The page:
Throwback Thursday | Midwifery: Caring For Mothers Then And Now

Midwifery is a practice and tradition that has been carried through many years. I suppose you could say that it’s the art of caring for a woman during her pregnancy. The midwife is responsible for helping birth the child and the aftercare. Midwives were typically women but male midwives weren’t unheard of. Many families still choose to have a home birth rather than to deliver in a hospital or a delivery room.

Midwifery: Caring For Mothers Then And Now

Long before Obstetricians and Gynecologists were being trained to deliver babies Midwifery was passed down from person to person in their own homes. Today in places like the United Kingdom, Sweden, and Japan midwives actually outnumber obstetricians. In colonial America between 1492 and late into the 1700’s a midwife was present for almost ALL births. A midwife studied and practiced from home handing down their knowledge and skills to the next midwife to be. There were no textbooks or worksheets used to study, you learned through experience.

Granny Midwives

West Africans brought over to the United States on slave ships became midwives all throughout the antebellum south. Once emancipation took place the practice of midwifery continued and the women continued to be a part of both black and white women’s deliveries. They helped birth many babies, mostly in poor rural areas in the south and were referred to as Granny-Midwives.

Hospital Practice

Hospital Practice | Midwifery: Caring For Mothers Then And Now
image via Black Then

Midwifery laws were on National levels in Europe and Britain whereas in the United States midwives practiced without laws concerning education until after the 1920’s. There are laws in place currently here in the U.S. but they vary according to state. Somewhere between the years 1910 and 1920 American Obstetricians aka OBGYN’s were found to be terribly trained. In order to provide “Proper” training, the OBGYN’s began recommending that ALL deliveries take place in hospitals. This was all just a part of the plan for the doctors to get practice.

Twilight Sleep

Twilight Sleep | Midwifery: Helping Mothers Give Birth Then And Now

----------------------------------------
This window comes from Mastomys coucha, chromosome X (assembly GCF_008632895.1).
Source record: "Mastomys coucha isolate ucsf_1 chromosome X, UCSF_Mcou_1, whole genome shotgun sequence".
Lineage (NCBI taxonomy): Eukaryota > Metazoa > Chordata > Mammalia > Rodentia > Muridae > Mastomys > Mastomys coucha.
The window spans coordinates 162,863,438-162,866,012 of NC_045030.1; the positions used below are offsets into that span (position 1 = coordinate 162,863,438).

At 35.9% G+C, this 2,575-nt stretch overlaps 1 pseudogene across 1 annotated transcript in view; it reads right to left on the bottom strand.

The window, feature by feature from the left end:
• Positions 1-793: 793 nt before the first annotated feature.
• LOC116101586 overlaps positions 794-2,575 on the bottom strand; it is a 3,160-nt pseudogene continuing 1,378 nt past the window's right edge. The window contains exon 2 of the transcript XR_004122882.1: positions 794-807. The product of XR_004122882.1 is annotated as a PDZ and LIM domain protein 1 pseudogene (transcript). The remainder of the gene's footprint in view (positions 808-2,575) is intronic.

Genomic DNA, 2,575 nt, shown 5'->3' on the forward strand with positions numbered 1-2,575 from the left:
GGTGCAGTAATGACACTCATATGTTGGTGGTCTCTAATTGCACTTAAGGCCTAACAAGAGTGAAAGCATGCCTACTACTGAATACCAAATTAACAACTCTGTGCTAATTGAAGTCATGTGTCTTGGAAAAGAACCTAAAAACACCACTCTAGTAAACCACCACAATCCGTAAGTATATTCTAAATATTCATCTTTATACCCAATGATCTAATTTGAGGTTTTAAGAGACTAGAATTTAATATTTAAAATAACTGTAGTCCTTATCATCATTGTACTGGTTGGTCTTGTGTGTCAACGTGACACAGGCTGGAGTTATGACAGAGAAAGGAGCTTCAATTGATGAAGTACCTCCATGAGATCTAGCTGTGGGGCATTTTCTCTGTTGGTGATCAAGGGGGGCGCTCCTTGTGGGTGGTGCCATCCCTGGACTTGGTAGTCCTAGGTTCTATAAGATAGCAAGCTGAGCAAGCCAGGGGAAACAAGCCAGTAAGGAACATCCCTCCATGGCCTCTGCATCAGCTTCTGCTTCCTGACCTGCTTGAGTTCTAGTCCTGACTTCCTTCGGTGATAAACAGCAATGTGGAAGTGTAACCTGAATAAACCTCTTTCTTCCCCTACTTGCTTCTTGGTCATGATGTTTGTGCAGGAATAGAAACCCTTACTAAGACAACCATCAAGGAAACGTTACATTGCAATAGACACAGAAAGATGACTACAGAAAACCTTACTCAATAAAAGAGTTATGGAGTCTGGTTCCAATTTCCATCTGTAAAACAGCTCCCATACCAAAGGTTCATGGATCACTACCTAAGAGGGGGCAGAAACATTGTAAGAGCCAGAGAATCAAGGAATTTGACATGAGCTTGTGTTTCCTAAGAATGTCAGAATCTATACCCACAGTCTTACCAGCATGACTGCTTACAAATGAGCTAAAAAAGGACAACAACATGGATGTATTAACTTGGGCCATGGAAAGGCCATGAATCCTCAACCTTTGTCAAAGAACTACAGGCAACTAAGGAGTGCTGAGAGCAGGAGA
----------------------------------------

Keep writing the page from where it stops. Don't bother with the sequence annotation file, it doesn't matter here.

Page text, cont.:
Twilight Sleep | Midwifery: Helping Mothers Give Birth Then And Now

For all those years many babies were brought into this world without a hospital or doctor’s office. In 1914 obstetricians began using something called “Twilight Sleep” which was a concoction of morphine and Scopolamine. The morphine was said to be for the pain and the Scopolamine was for amnesia. Twilight sleep was administered to the mothers in order for them to feel nothing nor have any memories at all of their child’s birth. Infant deaths, as well as, the mother dying giving labor and delivery issues spiked.

Founding Of The Frontier Nursing Service

In 1925 Mary Breckinridge founded the Frontier Nursing Service. Mary was a public health nurse in France working for the Red Cross during the end of the first World War. Here is where she learned about midwifery from British nurse-midwives. A nurse-midwife had a combination of training and education from both the midwifery and the obstetrician aspects. She took the time to learn from the British nurse-midwives which sparked the idea for the foundation of FNS in order to help poor families in Kentucky.

Baby Boom

Baby Boom | Midwifery: Caring For Mothers Then And NowBaby Boom | Midwifery: Caring For Mothers Then And Now
image via flickr

It took a long time for this to catch on, seeing as it wasn’t until the mid to late 50’s that nurse-midwives began attending home births. It was around this time that obstetric professional leaders began developing midwifery services in order to help deal with all the babies being born during the famous Baby Boom. Midwives and nurse-midwives were a huge influence to the introduction of concepts such as family-centered maternity care, allowing the father into the room during birth (this was once a huge no-no), and encouraging breastfeeding.

A Massive Comeback

Throwback Thursday | Midwifery: Caring For Mothers Then And Now

Throwback Thursday | Midwifery: Caring For Mothers Then And Now

After the Baby Boom life went on as it did and midwifery was once again set on the back burner. The idea of having a midwife came to life again between 1960 and 1970. Midwifery has been fading in and out of history for many years and today in 2017 it is making a massive comeback. Today there are groups like The United States Midwifery Education, Regulations, and Association which makes it a little easier for one to learn the practice of being a midwife. I have several friends that have had home births and they loved it. The relationship between the midwife or a doula and the family is important which provide a growing experience for the whole family.

The University of South Wales shows us a video on how to deliver a baby – study of midwifery:

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Not all midwives deliver in the families homes. There are midwives who deliver in hospitals, birthing centers, and in an independent home practice. No matter where they work from they bring their own supplies and interestingly enough there are actually some insurance companies that will cover the medical coverage. I hope this time midwifery sticks around for good as I feel it is up to the patient to decide the place of child birthing. It is, however, a magical experience. Happy Throwback Thursday!

Do you want to share anything about midwifery and how it has impacted our lives? Let us know in the comment section below.

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